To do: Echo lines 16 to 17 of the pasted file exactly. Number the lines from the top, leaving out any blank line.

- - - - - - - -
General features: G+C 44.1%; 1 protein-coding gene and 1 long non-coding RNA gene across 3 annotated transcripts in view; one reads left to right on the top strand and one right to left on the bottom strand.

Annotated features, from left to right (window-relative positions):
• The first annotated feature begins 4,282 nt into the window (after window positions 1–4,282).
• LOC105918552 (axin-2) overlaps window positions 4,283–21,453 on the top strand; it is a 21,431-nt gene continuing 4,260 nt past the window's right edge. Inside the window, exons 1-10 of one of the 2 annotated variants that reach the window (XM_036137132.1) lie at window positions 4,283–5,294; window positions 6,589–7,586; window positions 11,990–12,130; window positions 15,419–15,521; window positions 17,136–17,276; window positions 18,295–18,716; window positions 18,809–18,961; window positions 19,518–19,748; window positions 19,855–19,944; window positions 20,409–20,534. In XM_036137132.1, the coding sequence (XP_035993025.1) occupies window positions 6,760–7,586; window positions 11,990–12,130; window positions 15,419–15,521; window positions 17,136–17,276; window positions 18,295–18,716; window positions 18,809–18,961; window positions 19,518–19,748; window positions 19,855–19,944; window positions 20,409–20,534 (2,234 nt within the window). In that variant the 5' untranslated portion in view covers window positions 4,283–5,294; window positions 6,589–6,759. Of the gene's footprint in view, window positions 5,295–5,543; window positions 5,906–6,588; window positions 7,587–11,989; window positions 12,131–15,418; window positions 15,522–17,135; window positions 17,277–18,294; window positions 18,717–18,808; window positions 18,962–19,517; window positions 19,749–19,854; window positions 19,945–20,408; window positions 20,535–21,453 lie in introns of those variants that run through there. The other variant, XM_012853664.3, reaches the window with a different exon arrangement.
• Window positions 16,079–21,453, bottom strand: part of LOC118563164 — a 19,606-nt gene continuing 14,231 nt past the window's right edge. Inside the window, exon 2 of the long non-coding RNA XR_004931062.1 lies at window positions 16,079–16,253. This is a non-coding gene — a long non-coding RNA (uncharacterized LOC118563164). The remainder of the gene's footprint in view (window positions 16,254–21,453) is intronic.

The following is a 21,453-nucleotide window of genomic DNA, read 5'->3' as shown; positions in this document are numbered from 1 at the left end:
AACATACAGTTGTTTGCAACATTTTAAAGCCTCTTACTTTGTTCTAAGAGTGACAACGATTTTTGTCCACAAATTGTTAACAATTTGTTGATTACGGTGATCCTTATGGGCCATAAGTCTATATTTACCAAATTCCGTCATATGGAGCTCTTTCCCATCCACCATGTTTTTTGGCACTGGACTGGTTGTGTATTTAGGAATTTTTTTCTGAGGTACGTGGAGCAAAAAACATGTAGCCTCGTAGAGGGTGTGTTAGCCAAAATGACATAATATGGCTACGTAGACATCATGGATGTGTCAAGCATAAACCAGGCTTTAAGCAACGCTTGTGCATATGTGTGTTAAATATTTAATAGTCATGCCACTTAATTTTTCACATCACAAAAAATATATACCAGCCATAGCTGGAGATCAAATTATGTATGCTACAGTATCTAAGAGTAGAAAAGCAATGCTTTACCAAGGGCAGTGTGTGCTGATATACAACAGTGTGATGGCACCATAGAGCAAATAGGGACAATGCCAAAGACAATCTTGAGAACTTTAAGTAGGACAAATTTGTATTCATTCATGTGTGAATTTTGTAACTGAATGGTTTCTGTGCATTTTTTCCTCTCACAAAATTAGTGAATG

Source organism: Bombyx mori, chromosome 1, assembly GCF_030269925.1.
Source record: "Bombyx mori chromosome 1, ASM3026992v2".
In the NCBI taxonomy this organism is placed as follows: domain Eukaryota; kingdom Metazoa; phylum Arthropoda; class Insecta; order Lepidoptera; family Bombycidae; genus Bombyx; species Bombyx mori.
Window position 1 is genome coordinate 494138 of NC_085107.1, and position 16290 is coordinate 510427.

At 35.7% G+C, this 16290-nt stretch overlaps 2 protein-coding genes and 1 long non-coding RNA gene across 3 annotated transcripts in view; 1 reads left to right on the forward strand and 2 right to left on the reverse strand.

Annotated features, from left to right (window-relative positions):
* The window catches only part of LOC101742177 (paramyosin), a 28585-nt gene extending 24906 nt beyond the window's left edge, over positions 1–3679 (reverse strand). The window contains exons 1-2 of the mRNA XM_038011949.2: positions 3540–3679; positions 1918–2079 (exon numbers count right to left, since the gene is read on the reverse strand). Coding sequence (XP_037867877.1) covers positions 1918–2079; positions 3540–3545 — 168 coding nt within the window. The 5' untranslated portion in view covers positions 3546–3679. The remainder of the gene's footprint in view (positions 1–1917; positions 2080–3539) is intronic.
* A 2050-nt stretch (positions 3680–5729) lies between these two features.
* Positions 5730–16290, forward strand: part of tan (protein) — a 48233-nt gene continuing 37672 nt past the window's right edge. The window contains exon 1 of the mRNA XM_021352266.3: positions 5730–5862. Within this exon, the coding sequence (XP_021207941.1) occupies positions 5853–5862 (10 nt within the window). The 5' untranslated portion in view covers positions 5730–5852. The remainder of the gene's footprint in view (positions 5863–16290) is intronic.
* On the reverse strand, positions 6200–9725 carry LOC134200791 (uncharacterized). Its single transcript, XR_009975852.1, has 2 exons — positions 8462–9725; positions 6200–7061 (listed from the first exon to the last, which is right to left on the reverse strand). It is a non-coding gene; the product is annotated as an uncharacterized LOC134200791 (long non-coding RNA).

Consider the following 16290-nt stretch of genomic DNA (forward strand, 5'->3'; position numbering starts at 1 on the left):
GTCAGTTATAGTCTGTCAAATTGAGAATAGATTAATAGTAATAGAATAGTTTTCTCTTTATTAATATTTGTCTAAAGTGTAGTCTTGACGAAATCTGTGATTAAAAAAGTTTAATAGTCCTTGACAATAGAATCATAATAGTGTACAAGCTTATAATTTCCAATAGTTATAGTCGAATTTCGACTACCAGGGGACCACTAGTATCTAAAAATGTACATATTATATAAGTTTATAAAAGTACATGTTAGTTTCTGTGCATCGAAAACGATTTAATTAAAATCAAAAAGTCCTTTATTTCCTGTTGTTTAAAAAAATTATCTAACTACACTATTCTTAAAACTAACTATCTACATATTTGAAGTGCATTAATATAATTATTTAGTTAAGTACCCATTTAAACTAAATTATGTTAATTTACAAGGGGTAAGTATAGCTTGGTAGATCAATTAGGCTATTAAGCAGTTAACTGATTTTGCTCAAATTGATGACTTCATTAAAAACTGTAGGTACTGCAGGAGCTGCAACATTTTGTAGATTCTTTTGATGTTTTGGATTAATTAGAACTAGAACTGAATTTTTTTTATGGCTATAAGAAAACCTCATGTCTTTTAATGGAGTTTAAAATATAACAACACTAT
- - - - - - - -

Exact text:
* Positions 5730–16290, forward strand: part of tan (protein) — a 48233-nt gene continuing 37672 nt past the window's right edge. The window contains exon 1 of the mRNA XM_021352266.3: positions 5730–5862. Within this exon, the coding sequence (XP_021207941.1) occupies positions 5853–5862 (10 nt within the window). The 5' untranslated portion in view covers positions 5730–5852. The remainder of the gene's footprint in view (positions 5863–16290) is intronic.
* On the reverse strand, positions 6200–9725 carry LOC134200791 (uncharacterized). Its single transcript, XR_009975852.1, has 2 exons — positions 8462–9725; positions 6200–7061 (listed from the first exon to the last, which is right to left on the reverse strand). It is a non-coding gene; the product is annotated as an uncharacterized LOC134200791 (long non-coding RNA).